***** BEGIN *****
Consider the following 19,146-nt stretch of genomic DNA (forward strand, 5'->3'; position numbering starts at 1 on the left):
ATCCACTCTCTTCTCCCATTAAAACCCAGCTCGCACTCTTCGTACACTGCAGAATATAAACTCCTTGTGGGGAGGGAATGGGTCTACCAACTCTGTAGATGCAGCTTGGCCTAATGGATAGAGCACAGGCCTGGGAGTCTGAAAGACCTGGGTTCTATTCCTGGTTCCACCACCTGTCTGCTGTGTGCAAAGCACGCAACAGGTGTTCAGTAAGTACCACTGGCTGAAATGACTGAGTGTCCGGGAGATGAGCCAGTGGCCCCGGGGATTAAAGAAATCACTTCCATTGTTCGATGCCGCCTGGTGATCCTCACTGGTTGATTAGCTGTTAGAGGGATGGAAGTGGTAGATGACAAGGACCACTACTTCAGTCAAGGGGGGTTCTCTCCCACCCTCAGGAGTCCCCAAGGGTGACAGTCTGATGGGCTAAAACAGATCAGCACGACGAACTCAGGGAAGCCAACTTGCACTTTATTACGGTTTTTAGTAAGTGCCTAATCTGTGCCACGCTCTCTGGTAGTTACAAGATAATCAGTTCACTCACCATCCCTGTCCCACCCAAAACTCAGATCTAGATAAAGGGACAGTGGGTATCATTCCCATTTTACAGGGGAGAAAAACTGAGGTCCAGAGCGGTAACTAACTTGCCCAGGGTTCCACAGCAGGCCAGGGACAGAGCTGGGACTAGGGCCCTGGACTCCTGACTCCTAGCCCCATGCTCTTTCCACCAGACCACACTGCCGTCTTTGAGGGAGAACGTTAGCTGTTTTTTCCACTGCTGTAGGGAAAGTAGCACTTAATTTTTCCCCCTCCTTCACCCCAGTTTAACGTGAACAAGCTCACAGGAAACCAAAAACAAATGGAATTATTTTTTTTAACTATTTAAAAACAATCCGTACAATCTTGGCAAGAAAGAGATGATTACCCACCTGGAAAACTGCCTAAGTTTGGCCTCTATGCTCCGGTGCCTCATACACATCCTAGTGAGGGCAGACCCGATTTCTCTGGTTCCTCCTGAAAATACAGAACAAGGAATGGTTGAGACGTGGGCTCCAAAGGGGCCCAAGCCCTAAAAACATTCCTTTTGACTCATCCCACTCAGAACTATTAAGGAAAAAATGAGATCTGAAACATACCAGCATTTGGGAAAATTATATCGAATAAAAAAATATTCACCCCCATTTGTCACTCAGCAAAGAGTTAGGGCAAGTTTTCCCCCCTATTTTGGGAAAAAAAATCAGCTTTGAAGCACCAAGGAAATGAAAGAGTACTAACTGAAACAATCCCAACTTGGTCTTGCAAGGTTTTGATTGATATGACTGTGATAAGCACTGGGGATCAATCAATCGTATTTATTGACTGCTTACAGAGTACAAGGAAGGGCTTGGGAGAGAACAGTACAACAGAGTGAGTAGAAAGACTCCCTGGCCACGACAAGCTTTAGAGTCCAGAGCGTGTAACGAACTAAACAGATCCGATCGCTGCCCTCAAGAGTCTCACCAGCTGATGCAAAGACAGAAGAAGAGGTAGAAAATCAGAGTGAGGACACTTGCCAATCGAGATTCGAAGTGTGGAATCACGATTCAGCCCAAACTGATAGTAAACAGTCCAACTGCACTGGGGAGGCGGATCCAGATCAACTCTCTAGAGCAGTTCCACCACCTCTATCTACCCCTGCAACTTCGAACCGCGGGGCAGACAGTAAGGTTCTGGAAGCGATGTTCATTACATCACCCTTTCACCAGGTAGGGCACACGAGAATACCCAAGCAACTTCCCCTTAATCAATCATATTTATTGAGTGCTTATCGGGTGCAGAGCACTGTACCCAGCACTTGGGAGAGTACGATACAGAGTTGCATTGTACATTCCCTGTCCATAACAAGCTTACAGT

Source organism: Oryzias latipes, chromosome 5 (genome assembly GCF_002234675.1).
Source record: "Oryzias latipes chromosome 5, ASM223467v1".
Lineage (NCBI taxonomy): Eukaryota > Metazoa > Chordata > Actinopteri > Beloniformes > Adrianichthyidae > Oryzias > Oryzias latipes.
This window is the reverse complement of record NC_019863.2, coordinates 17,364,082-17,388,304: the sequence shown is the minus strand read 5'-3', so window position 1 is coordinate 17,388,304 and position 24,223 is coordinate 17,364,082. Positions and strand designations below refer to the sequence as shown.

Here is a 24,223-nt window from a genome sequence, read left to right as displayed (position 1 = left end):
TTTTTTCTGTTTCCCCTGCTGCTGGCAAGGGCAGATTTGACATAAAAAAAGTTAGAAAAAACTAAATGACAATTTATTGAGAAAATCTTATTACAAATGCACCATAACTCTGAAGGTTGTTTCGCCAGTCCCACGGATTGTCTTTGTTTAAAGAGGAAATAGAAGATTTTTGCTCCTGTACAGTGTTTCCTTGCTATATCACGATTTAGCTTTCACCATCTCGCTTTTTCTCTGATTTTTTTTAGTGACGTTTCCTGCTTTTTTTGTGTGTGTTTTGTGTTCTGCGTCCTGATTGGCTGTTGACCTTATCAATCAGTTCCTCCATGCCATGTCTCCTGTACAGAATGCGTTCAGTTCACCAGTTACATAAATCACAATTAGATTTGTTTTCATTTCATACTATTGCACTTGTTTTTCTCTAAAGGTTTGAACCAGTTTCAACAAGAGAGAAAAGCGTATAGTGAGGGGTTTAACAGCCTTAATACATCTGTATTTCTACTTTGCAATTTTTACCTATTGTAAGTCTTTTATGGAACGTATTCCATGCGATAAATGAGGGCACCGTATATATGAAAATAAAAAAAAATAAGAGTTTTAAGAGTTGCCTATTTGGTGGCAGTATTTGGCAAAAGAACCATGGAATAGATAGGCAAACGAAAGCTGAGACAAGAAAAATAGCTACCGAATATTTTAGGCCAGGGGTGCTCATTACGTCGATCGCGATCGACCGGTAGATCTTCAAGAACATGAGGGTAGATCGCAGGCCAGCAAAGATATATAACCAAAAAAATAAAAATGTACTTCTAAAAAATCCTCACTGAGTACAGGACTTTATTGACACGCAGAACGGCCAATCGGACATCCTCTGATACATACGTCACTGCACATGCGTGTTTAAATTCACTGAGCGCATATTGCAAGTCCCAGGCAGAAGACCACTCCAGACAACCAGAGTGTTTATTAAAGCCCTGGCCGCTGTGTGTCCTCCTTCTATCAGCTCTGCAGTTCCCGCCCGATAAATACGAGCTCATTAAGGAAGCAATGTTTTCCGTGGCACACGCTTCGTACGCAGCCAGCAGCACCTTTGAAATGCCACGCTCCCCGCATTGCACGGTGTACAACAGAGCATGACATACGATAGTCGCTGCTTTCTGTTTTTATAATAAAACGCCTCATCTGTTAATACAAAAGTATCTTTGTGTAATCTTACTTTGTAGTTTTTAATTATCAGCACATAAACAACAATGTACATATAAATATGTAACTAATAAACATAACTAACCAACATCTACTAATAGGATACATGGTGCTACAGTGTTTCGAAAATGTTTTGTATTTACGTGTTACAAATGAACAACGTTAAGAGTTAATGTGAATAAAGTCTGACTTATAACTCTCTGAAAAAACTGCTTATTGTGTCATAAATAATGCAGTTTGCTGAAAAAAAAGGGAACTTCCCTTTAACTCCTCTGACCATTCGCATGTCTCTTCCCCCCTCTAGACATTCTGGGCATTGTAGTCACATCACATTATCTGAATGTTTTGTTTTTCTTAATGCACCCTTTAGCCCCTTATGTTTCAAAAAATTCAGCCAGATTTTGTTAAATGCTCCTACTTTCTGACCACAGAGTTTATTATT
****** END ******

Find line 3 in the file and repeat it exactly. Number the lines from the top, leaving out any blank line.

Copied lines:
Source organism: Oryzias latipes, chromosome 5 (genome assembly GCF_002234675.1).